Logo Wide

Russia Deliver S-300 to Tartous

The Syrian officers have been told not to use the air defense system, until they have received more training reports Zaman Al Wasl.
Russia Deliver S-300 to Tartous

A well-informed military source said Russia had stationed the S-300 surface-to-air missile system with an air defense battalion in Tartous province, where Syrian officers are not allowed to operate the system.

Four Antonov AN-124 Ruslan aircrafts delivered the system during the week to Battalion 37, who are stationed at the Assad family costal stronghold, as part of new security measures following the downing of a Russian plane last month.

The Syrian Air Forces has recalled all officers who were trained on the S-300 systems in Russia, to undertake more training at the Russian Hemeimeem air base, according to the source.

On Tuesday, Russian Defence Minister Sergi Shoigu said at a meeting of the country's security council that its army had "finished the delivery of the S-300 systems" including a total of four launch platforms.

Shoigu said it would take three months to train the Syrian military to operate the new air defence systems, while the integration of Russian and Syrian air defence assets into a single automated system will be completed by Oct. 20, 2018.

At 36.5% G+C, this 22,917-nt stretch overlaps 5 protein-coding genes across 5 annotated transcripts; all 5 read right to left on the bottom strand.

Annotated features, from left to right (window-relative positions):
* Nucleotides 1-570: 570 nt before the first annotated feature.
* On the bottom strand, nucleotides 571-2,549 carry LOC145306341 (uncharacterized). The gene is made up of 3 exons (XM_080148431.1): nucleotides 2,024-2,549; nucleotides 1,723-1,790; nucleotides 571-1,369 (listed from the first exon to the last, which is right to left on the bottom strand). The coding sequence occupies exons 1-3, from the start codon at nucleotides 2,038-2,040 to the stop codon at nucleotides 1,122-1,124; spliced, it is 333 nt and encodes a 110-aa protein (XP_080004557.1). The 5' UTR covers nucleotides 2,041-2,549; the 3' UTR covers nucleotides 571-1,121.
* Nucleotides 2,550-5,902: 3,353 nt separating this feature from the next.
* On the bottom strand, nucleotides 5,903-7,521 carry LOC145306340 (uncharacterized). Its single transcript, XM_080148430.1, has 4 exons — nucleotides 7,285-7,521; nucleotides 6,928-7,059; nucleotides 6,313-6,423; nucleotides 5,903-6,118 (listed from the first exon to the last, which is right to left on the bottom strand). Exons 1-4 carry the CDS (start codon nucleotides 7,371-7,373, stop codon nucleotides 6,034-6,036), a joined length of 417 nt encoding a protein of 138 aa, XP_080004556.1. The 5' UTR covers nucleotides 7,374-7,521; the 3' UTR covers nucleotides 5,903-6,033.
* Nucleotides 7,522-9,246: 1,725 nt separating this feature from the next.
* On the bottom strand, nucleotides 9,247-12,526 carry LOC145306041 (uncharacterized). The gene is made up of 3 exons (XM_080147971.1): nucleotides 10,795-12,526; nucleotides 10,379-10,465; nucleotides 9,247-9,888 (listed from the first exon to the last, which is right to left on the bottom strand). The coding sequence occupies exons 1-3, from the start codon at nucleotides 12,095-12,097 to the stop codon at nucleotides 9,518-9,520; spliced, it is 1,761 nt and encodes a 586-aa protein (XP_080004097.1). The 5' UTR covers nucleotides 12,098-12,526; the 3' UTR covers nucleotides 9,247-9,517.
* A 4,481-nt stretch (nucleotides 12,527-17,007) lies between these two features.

"We now control a close zone of up to 50km (30 miles) and the far zone of 200km (124 miles) from where attacks on Syrian territory have been launched," Shoigu said.

The decision to deliver the modern defense system was reached following the shooting down of a Russian IL-20 reconnaissance aircraft, which was accidentally hit by a Syrian missile, killing 15 troops in the northwestern Lattakia province.

Moscow said Israel was culpable, as the IL-20 had been caught in the crossfire as four Israeli F-16 jets attacked targets in northwestern Syria.

The Israeli military said the indiscriminate firing of Syria’s air defense fire was the cause of the incident.

The United States has called the Russian move to arm the Syrian military "a serious escalation".


This article was edited by The Syrian Observer. Responsibility for the information and views set out in this article lies entirely with the author.

Helpful keywords